Visual assets have taken over social media content. You may be tempted to think the need for sharp copywriting skills is over. That couldn’t be further from the truth. Eye-catching images and video clips are great for attracting attention. To take full advantage of that moment of attention, you need to frame that image with words capable of inspiring your desired action.
3 Steps for using content to optimize your visuals
- Identifying your core customers and building personas around them.
- Targeting their emotional hot buttons with striking images.
- Framing those images artfully with brief, snappy copy to get them to share and click.
When you think about using text and images together in social media, you probably think of layering text over an image. While the classic “quote over image” still gets strong engagement on some channels, a recent post gave the surprising statistic that text on image isn’t the strongest presentation for content on Instagram.
Don’t forget the framing copy that accompanies your image posts! If you’re treating the text surrounding your image as an afterthought or throwaway, you’re missing an important element. In addition to being machine-readable text, which is useful from a search marketing perspective, this copy can be a powerful way to set up or pay off the image for your audience.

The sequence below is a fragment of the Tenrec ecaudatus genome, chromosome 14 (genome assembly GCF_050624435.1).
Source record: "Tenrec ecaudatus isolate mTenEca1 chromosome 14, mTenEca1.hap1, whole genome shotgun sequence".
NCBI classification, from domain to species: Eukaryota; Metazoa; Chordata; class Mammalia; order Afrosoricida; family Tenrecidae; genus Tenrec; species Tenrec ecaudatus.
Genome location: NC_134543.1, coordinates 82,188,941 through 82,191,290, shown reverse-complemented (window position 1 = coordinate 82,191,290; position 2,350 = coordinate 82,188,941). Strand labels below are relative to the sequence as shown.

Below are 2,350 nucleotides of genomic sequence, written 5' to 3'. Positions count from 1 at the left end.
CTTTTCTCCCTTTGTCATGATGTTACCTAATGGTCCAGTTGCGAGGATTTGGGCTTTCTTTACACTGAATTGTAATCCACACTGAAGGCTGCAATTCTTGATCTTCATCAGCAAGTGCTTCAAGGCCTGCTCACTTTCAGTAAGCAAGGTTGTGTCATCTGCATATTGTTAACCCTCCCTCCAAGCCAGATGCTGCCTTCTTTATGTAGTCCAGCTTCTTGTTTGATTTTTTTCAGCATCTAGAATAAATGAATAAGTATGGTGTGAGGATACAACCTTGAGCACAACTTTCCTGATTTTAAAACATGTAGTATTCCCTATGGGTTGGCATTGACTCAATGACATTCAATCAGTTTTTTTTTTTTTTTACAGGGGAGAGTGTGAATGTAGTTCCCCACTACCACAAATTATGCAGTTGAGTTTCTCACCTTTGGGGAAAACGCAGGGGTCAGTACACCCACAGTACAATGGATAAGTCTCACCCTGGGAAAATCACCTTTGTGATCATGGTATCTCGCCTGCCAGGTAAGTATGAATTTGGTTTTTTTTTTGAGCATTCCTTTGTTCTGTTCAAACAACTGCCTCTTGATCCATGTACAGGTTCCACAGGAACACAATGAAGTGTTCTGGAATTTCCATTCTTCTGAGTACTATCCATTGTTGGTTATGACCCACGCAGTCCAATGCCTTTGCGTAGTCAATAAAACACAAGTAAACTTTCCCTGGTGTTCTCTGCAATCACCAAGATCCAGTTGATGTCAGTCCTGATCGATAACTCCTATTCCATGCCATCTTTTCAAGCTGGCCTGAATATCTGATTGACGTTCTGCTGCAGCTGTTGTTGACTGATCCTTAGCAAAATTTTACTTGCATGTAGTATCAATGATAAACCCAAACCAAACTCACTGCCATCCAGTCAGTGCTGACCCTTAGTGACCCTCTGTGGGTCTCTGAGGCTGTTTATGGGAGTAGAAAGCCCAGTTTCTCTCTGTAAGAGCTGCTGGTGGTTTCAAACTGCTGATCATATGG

This is a particularly effective technique when it comes to employing humor in your posts. Think of the image and it’s framing text as the set-up and punchline of a joke. It’s a powerful way to humanize your social media content, avoiding a too-salesy approach while making a big impact. Here’s an example from when I was handling social media at CafePress:
Writers tend to ramble; we love the sound of our own words. Shorter is often more effective.
The case for copy in a visual world
Part of social media content is being engaging with very few words or characters, so wordsmithing talent is still incredibly relevant, despite the current focus on visual assets. When your copy and image work together, it’s possible to get as many or more shares as likes. That’s the key to virality. It’s not enough to get people to read and click. You have to make it something they have to share with their whole network.
In a couple of cases, I managed to get 25-50% reach for posts, organically. With a fanbase of 400k-500k, reaching 100k-250k people without paying for Facebook ads is pretty impressive. I accomplished that by knowing my audience, getting deeply familiar with my catalog of visual assets, and framing those images with copy designed to provoke a strong reaction.